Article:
When a member of the public comes across a baby bird on the ground, sometimes, they worry that it has been abandoned and collect the baby bird. Many times, this well-intended act is actually kidnapping!
Seeing baby birds on the ground can be alarming to us; they look helpless and not where they "should be". Most of the time however, this is perfectly normal as they are fully feathered fledglings, and after leaving the nest can spend several days or even weeks on the ground. They are not abandoned! During this time, they are still watched over by mom and dad, fed, and protected. This is the time where they are learning the essential survival skills of hiding, stealth, and ground foraging; necessary skills for their future success.
If you see a baby bird on the ground, always watch from a distance (preferably from indoors if possible) and you will probably see parents feeding and caring for their young.
Occasionally though, baby birds fall out of the nest in a storm or accident or are scared out of the nest too early in something called a "force fledge", where the baby is able to flutter enough just to get out of the nest in its fear, but is too young to be on the ground. Birds that are too young to leave the nest can be identified by the lack of full feathering - they are still in the nestling stage of development.
Please do not touch or collect these birds unless it is in distress, injured, or unfeathered (nestling that should not have fledged). It always recommended that you contact and Authorized Wildlife Custodian for guidance.
There are still some unfortunate cases where a member of the public will collect an “abandoned” baby bird and attempt to raise it into an adult for release. While usually done with good intentions, it is not a substitute for natural bird parenting and is also against the law.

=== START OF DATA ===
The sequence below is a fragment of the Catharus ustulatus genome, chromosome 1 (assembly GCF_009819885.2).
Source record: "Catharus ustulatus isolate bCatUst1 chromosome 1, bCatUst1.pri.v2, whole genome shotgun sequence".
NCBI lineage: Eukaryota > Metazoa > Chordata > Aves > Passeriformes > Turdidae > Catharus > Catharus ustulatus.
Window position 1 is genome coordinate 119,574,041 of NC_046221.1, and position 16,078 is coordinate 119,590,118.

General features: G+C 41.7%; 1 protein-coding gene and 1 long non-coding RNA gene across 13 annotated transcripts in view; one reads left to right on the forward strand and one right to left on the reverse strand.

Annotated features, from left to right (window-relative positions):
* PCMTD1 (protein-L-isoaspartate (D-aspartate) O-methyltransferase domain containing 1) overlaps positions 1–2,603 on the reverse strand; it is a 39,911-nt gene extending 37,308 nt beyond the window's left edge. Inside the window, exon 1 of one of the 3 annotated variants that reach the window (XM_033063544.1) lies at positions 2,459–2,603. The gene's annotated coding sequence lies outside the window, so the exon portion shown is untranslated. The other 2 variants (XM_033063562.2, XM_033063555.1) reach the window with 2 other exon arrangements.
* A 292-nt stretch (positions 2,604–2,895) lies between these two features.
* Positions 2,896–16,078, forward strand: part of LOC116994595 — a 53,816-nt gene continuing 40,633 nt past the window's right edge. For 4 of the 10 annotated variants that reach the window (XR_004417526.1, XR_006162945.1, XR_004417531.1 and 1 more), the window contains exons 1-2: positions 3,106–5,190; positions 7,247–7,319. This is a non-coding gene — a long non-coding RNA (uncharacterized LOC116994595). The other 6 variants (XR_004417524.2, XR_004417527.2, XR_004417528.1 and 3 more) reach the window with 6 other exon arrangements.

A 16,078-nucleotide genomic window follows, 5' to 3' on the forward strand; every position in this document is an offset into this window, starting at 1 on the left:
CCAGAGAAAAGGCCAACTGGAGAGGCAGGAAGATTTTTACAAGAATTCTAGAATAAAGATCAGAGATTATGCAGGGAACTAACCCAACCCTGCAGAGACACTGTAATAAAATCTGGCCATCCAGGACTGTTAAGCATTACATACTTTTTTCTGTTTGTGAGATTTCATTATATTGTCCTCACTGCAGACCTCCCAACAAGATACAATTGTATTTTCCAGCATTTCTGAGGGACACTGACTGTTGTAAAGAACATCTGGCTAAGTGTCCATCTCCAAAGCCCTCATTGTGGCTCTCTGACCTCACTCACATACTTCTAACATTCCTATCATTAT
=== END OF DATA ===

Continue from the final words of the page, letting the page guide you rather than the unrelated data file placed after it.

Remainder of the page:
It is illegal in Ontario to keep any wild animal in your possession longer than 24 hours without approval from the Ministry and Natural Resources and Forestry. Birds raised or cared for by untrained members of the public very often have poor outcomes, very rarely make it to release, and find very little success in the wild after release.
Finders often turn to the internet for advice on what to do when they’ve found a bird. Unfortunately, there’s a lot of bad and misinformation available out there.
Feeding a baby bird inappropriate food just once can be enough to cause severe complications and even death. Each species has very specific dietary requirements, and when a bird is ill or compromised, feeding anything that is not appropriate can be fatal.
Even if they are in good physical health, baby birds need to grow up with conspecifics, (members of the same species), in order to self-identify and know who they are, and more importantly learn their song - it's a language just like ours.
If you have found a baby bird in distress, the best thing you can do to help it is, to contact an Authorized Wildlife Custodian and get it into experienced hands as soon as possible.